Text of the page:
Instead of the repetitive lift and drop of heavy cable-tool bits, rotary drilling introduced the hollow drill stem that enabled broken rock debris to be washed out of the borehole with re-circulated mud while the rotating drill bit cut deeper.
Rotary drilling uses fluids (drilling mud) to circulate out the rock as it is chipped away. The fluid washes out the drill hole as it goes, making the process more efficient. By applying downward pressure, drilling mud also stops an oil well from bursting forth unexpectedly – the dangerous and wasteful gushers.
Meanwhile, grinding their way through layers of rock rather than pounding, the heavy fishtail bits made history. Rotary rigs soon became the preferred means of drilling for oil, although to this day they still share the oil patch with a few cable-tool rigs.
The record depth recorded for a cable-tool rig is 11,145 feet. On Russia’s Kola Peninsula, a rotary rig reached more than 40,000 feet after ten years of drilling.
The Duel Cones of Howard Hughes Sr.
Fishtail bits became obsolete in 1909 when Howard Hughes Sr. introduced the twin-cone roller bit. History remembers several men who were trying to develop better drill bit technologies, but it was Hughes who made it happen.
The Society of Petroleum Engineers (SPE) notes that about the same time Hughes developed his bit, Granville A. Humason of Shreveport, La., patented the first cross-roller rock bit, the forerunner of the Reed cross-roller bit.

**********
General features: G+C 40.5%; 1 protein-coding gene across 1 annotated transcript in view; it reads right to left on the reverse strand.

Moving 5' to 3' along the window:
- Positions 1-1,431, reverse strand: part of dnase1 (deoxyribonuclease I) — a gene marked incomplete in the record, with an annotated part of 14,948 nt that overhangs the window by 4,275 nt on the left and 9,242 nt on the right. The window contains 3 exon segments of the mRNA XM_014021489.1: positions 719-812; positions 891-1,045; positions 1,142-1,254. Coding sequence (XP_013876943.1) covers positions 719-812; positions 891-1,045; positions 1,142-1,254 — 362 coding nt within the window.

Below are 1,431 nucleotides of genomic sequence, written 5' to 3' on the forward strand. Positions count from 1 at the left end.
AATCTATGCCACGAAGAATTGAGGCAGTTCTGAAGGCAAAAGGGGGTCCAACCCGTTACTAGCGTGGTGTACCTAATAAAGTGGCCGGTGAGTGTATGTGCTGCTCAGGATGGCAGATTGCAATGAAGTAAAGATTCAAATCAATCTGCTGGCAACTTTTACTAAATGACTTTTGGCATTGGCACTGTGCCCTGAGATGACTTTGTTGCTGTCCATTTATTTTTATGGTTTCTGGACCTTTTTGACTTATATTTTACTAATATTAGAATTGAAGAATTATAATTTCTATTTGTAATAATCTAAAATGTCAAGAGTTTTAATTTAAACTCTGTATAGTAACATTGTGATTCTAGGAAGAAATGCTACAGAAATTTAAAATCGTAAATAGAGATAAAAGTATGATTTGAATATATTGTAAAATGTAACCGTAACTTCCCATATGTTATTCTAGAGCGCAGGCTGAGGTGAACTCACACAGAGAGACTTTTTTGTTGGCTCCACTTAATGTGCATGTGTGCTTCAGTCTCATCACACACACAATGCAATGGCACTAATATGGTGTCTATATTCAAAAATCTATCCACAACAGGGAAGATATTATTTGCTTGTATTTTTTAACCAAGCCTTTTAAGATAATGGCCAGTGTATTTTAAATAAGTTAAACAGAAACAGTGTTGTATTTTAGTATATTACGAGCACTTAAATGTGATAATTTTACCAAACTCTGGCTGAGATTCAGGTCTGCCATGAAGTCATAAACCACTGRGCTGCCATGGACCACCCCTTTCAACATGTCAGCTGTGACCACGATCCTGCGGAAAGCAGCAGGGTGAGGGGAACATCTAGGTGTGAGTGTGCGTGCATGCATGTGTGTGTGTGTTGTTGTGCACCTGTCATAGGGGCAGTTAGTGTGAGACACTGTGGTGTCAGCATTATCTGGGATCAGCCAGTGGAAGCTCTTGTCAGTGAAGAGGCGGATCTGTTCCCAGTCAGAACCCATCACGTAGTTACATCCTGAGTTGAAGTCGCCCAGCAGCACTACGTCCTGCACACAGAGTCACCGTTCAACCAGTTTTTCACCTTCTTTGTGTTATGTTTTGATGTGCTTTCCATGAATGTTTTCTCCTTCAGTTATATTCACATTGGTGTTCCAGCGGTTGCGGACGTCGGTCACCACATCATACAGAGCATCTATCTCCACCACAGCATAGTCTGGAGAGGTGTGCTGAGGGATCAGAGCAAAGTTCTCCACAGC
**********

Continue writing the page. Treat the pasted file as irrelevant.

By 1934, Hughes had patented a three-cone bit, an enduring design that remains much the same today. Rotary drilling revolutionized the search for oil by allowing deeper wells through harder rock formations.
More innovations followed. Frank Christensen and George Christensen developed the earliest diamond bit in the 1941. The tungsten carbide tooth came into use in the early 1950s. The company Hughes founded would merge in 1987 with one founded in 1927 by Carl Baker (Baker Oil Tool).
In 1990, Baker Hughes purchased the Christensen company, which in 1992 resulted in the first rolling cone bit company and first diamond bit company becoming today’s Hughes Christensen, a Baker Hughes company.
Editor’s Note – Biographers note that Howard Hughes Sr. met Granville Humason in a Shreveport bar, where Humason sold his roller bit rights to Hughes for $150. The University of Texas’ Center for American History has a rare 1951 recording of Humason’s recollections of that chance meeting. Humason recalls he spent $50 of his sale proceeds at the bar during the balance of the evening.
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To learn more about early petroleum technologies, see “All Pumped Up — Production Technology.”